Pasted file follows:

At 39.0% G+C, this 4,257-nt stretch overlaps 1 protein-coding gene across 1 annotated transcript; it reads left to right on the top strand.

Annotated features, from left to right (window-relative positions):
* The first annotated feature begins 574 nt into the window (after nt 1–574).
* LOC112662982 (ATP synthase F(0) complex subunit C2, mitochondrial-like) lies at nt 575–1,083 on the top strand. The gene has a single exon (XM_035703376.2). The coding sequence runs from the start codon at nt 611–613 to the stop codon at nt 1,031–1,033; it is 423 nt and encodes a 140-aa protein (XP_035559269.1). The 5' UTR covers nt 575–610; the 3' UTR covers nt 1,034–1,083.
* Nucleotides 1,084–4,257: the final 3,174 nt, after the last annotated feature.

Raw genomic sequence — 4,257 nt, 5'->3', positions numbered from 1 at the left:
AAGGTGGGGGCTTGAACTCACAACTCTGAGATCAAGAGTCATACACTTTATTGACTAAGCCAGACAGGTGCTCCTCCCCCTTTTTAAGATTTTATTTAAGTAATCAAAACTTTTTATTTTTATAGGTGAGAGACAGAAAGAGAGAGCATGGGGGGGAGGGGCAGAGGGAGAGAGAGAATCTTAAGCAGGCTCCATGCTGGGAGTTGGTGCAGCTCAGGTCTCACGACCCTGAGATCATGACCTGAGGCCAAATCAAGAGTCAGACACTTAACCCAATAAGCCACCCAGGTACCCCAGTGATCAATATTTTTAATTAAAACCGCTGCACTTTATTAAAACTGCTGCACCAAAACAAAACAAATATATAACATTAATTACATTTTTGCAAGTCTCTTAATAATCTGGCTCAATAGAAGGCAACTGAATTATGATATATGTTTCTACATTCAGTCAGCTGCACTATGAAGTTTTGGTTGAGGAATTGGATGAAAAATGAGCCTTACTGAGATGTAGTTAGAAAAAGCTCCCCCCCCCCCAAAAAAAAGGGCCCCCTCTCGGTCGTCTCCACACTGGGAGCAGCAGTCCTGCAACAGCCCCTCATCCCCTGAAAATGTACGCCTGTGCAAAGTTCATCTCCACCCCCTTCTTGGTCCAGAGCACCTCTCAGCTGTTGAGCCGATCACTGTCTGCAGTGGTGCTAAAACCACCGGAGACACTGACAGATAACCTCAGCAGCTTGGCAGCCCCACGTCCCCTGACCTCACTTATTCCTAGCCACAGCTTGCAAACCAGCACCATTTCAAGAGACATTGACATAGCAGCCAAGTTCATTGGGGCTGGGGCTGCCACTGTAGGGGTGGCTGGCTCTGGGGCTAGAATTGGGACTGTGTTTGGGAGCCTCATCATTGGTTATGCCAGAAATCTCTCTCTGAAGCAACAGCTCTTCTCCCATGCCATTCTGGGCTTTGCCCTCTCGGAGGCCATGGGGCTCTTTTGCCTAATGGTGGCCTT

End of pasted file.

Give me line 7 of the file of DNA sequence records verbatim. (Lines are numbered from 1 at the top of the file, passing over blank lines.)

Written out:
AAGGTGGGGGCTTGAACTCACAACTCTGAGATCAAGAGTCATACACTTTATTGACTAAGCCAGACAGGTGCTCCTCCCCCTTTTTAAGATTTTATTTAAGTAATCAAAACTTTTTATTTTTATAGGTGAGAGACAGAAAGAGAGAGCATGGGGGGGAGGGGCAGAGGGAGAGAGAGAATCTTAAGCAGGCTCCATGCTGGGAGTTGGTGCAGCTCAGGTCTCACGACCCTGAGATCATGACCTGAGGCCAAATCAAGAGTCAGACACTTAACCCAATAAGCCACCCAGGTACCCCAGTGATCAATATTTTTAATTAAAACCGCTGCACTTTATTAAAACTGCTGCACCAAAACAAAACAAATATATAACATTAATTACATTTTTGCAAGTCTCTTAATAATCTGGCTCAATAGAAGGCAACTGAATTATGATATATGTTTCTACATTCAGTCAGCTGCACTATGAAGTTTTGGTTGAGGAATTGGATGAAAAATGAGCCTTACTGAGATGTAGTTAGAAAAAGCTCCCCCCCCCCCAAAAAAAAGGGCCCCCTCTCGGTCGTCTCCACACTGGGAGCAGCAGTCCTGCAACAGCCCCTCATCCCCTGAAAATGTACGCCTGTGCAAAGTTCATCTCCACCCCCTTCTTGGTCCAGAGCACCTCTCAGCTGTTGAGCCGATCACTGTCTGCAGTGGTGCTAAAACCACCGGAGACACTGACAGATAACCTCAGCAGCTTGGCAGCCCCACGTCCCCTGACCTCACTTATTCCTAGCCACAGCTTGCAAACCAGCACCATTTCAAGAGACATTGACATAGCAGCCAAGTTCATTGGGGCTGGGGCTGCCACTGTAGGGGTGGCTGGCTCTGGGGCTAGAATTGGGACTGTGTTTGGGAGCCTCATCATTGGTTATGCCAGAAATCTCTCTCTGAAGCAACAGCTCTTCTCCCATGCCATTCTGGGCTTTGCCCTCTCGGAGGCCATGGGGCTCTTTTGCCTAATGGTGGCCTT